As you might know, the Tesseract Academy has an extensive network of partners covering all kinds of subjects, from entrepreneurship to data science to blockchain.

We are proud to announce today that Narcis Balalau will be joining us as a partner, offering his services as a strategy and entrepreneurship advisor.

Here is an interview with Narcis reflecting back on some lessons from 2020.

Looking back on 2020, which was your professional most successful initiative/achievement? 

The opportunity to focus on networking, meeting lots of interesting people and setting up the roots for a successful portfolio of start-ups, clients and projects for the years ahead.

What are your most priorities in terms of planning for this year? 

My pipeline is already pretty busy, but I always have space for more. I am looking to expand on my NED offering, as well as helping entrepreneurs to focus on their USP in order to kickstart their product and become successful.

With the ending of the BREXIT transition period and new rules being here, what do you think the impact will be? 

Mostly on the small firms, as they have limited resources to navigate a much more complex red tape and cumbersome logistics, which will result on a reduced profitability. SMEs will need to look for partnerships with technological solutions providers in order to survive. I am heavily involved within the SaaS tech sector and I see a few exciting ones out there that will be critical to the success of many high street venues.

The Government has put in place several measures in order to help business owners and operators throughout the pandemic and lockdowns. What are your thoughts on what is available to you?

Unfortunately, there are not many options for start-ups that are either pre-revenue or without a published set of accounts, so the lack of vision from government side on such a creative sector is puzzling me. You need to see that the start-ups of today are the cash cows of tomorrow for the public finances, so not focusing on that seems short-sighted. There are a few grants or loans for start-ups, but I believe it is much less than what is available in other developed economies.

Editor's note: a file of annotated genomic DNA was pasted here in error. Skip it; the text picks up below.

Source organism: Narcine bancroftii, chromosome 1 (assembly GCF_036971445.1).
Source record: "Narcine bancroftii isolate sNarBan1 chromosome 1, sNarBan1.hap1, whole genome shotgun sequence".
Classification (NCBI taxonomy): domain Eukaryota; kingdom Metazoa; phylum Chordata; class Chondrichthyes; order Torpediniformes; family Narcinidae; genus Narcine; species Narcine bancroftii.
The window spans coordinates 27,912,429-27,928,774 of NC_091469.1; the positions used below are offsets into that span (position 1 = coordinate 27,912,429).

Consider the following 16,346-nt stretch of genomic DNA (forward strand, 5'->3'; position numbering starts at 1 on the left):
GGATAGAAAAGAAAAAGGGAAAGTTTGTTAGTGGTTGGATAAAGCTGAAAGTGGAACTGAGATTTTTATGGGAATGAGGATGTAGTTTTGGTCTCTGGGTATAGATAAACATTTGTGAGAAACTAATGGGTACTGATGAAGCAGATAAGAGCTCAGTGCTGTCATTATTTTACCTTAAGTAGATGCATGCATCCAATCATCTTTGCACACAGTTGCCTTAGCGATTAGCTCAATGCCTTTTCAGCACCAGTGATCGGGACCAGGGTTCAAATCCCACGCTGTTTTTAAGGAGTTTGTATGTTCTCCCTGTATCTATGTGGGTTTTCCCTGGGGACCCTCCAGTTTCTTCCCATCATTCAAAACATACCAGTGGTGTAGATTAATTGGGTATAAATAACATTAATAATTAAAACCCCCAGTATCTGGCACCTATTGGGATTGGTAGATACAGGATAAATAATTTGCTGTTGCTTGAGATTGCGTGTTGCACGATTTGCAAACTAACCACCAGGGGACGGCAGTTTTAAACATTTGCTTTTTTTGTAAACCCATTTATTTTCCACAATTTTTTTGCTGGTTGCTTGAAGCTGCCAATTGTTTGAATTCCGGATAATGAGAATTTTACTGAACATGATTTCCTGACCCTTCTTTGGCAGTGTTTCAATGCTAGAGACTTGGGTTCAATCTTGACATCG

As we all know, employees’ and people’s well-being & mental health have been critical points during 2020. How have you incorporated them in your operations, and have you changed your ways of working in order to accommodate different working patterns (flexible hours, working from home…)?

For me mental health has always been very important, especially at business executive level. That is why I am also an NED for my local NFP Mind, this way I am putting in practice what I preach for. Burnout is real at executive level, so I am also coaching business leaders on that aspect of their personal development alongside their business needs. I value freedom, so my pattern of work has been flexible for the past decade as I focus on outcomes/deliverables instead of a traditional 9-5 office presence, so for me the pandemic did not change my work style. Also, for me leadership must be based on trust and mutual respect, not fear and control. What i managed to improve last year was the time management skills I had in order to always have time on a daily basis for my physical activities. Remember, “Mens sana in corpore sano” (“a healthy mind in a healthy body”)

What positive lessons do we need to learn from what the industry has been through? 

Together we are stronger than each one by ourselves, so collaboration is key to success. Also embracing change at all levels, as without change there is no progress, and without progress there is no future.

Categories:News